Can I Apply To A Graduate Program in Psychology If My Undergraduate Degree Is Not In Psychology?

Reviewed by Sean Jackson, B.A., Psychology; M.S. Counseling

masters in psychology without bachelors in psychology

When you started your undergraduate degree program, you may or may not have had a clear plan for your future. Perhaps you wanted to pursue an entry-level job. Or maybe you had plans to continue your education in a graduate program. So, what happens when you complete an undergraduate degree in one area and want to pursue graduate training in another?

In some fields, this leap can be challenging. But what if you want to get graduate training in psychology and have an undergraduate degree in another field? The simplest answer to this question is that, yes, you apply to a graduate psychology program even when your bachelor’s degree is in another area.

This guide explores a few common questions for students like you who want a graduate education in psychology but might not have undergraduate experience in this field.

Do I Need To Complete an Undergraduate Psychology Program Before I Apply to a Graduate Psychology Program?

No, you do not need to complete an undergraduate program in psychology before applying to a graduate psychology program. Some undergraduate degrees provide an easier transition to psychology than others, though. For instance, someone with a bachelor’s degree in sociology might have an easier time transitioning into a graduate psychology program than someone with a degree in library science.

However, while most graduate psychology programs don’t require a bachelor’s degree in psychology to apply, some might require a minor in psychology or a significant number of undergraduate psychology credits as prerequisites for applying (e.g., 12-18 credits).

I Don’t Have an Undergraduate Degree in Psychology. Do I Have to Take Prerequisites Before Starting a Graduate Degree in Psychology?

Yes, most people with an undergraduate degree in an area other than psychology need to complete minimum courses to apply for graduate training in psychology. Some of these requirements may be specific coursework such as Abnormal Psychology, Developmental Psychology, or Psychological Statistics. There may also be a certain number of required courses in Liberal Arts.

Additionally, some graduate programs mandate that you complete a certain number of math or science courses before applying. Fortunately, many courses in these fields are required for graduation in most undergraduate programs of study.

How Can I Get Caught Up With Prerequisite Courses for a Graduate Psychology Program?

Fulfilling the program requirements before applying to a graduate psychology program can be surprisingly easy. You might apply to a school as a non-matriculating student and complete the courses on campus or fulfill the prerequisites through online learning options. Alternatively, some graduate psychology programs accept students who need to take a small number of prerequisite courses. For example, if you only lack two undergraduate courses, you might be provisionally accepted to a graduate program while you complete the necessary undergraduate requirements.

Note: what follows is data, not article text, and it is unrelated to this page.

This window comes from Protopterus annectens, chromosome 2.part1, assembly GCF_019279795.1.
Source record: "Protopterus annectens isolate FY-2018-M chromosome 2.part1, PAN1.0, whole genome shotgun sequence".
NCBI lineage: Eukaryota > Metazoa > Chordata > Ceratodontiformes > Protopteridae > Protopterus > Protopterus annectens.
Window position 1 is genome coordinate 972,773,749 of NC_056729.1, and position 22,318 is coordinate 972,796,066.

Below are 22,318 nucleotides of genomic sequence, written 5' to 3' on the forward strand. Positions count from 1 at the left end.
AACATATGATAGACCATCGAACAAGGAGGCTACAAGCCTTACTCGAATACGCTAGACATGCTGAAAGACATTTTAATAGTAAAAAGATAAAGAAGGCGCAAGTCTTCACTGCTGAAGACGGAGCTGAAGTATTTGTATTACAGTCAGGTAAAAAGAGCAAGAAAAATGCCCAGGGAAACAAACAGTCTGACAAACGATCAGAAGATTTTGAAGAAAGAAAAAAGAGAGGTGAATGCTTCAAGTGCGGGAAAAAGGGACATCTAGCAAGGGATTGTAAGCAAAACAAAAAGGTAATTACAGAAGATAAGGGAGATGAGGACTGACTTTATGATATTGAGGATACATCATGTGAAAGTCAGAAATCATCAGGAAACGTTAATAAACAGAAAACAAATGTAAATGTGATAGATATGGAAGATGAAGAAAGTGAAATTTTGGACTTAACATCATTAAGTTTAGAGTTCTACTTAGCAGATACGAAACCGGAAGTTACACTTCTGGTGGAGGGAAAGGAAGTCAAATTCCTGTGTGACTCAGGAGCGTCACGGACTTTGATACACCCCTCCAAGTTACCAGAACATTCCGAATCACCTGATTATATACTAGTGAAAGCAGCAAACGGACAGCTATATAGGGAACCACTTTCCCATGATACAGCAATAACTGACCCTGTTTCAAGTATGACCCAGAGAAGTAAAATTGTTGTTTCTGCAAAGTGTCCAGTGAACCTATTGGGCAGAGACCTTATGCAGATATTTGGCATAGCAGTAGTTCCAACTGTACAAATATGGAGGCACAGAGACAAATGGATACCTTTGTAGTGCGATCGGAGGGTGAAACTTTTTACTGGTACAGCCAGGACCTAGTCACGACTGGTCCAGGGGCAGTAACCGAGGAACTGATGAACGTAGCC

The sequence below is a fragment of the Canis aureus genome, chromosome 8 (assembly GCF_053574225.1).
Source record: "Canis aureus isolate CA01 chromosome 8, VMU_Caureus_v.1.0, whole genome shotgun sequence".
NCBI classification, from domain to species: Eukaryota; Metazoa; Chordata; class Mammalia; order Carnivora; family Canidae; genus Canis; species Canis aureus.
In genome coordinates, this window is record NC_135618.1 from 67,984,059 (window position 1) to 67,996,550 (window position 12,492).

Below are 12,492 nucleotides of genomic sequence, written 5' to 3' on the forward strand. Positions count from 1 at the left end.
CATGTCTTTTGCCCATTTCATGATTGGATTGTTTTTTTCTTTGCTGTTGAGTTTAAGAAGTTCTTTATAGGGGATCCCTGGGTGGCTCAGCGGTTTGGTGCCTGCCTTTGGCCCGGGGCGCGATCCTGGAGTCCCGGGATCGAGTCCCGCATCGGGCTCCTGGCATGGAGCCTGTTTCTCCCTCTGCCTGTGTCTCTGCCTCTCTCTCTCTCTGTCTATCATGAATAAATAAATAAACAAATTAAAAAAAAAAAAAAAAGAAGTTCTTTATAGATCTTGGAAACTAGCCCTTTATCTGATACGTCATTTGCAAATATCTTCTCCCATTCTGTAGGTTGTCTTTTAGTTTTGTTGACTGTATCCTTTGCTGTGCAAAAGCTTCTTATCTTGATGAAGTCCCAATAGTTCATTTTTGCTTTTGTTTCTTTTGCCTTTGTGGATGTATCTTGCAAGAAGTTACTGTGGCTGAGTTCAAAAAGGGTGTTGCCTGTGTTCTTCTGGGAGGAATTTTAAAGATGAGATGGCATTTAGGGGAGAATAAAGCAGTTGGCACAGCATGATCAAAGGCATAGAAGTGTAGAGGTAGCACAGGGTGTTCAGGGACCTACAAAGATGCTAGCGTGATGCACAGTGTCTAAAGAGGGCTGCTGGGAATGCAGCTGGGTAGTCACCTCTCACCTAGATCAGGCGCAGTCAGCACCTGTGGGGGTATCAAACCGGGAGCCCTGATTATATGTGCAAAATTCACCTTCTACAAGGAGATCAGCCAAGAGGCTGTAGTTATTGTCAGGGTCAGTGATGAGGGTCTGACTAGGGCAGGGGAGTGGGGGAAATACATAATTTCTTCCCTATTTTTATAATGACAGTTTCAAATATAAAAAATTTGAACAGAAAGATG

Will I Get Accepted Into A Graduate Psychology Program?

After you’ve completed the prerequisite courses and you are ready to apply, the obvious question is whether or not your application will be strong enough for admission.

While some schools give preferential treatment to candidates with a bachelor’s in psychology, others do not. In fact, some schools look for students outside the area of psychology to diversify the students in their graduate psychology programs. For example, students who have completed an undergraduate degree in a science such as biology or physics have an advantage in science and math skills. These skills can benefit work in experimental psychology, biological psychology, and psychological statistics.

Ultimately, whether you’re accepted to a graduate program in psychology may depend on factors like:

  • Your undergraduate GPA
  • The quality of recommendations from former instructors
  • Your performance on the Graduate Record Examination (if required; many programs no longer use the GRE for making admissions decisions)
  • Relevant coursework, volunteer work, or work experience
  • Relevant life experience (as discussed in a personal essay)

Many psychology graduate programs also require personal interviews with faculty, either in person or online. Your performance in this situation might be factored into the admissions decision as well. However, a factor that is not typically considered is the content and substance of your undergraduate program. Whether your bachelor’s degree is in education, history, communications, or something in between, it is possible to pursue graduate training in Psychology!